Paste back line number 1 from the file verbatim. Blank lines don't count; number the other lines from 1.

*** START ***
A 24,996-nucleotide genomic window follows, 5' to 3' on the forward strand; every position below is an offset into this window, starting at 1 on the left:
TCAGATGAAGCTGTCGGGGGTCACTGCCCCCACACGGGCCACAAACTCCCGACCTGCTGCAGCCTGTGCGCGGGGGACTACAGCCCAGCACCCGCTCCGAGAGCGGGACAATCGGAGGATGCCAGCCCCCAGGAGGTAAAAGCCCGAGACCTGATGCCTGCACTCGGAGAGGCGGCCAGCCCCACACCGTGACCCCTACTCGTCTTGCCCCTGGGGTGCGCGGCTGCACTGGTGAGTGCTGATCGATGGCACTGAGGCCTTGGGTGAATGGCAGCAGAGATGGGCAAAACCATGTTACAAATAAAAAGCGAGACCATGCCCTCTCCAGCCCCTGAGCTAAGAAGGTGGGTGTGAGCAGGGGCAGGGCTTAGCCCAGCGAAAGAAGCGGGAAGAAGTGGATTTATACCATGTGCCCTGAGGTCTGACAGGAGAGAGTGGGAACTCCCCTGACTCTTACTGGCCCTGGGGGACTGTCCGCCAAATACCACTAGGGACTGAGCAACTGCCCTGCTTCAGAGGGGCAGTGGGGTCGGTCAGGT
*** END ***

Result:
A 24,996-nucleotide genomic window follows, 5' to 3' on the forward strand; every position below is an offset into this window, starting at 1 on the left: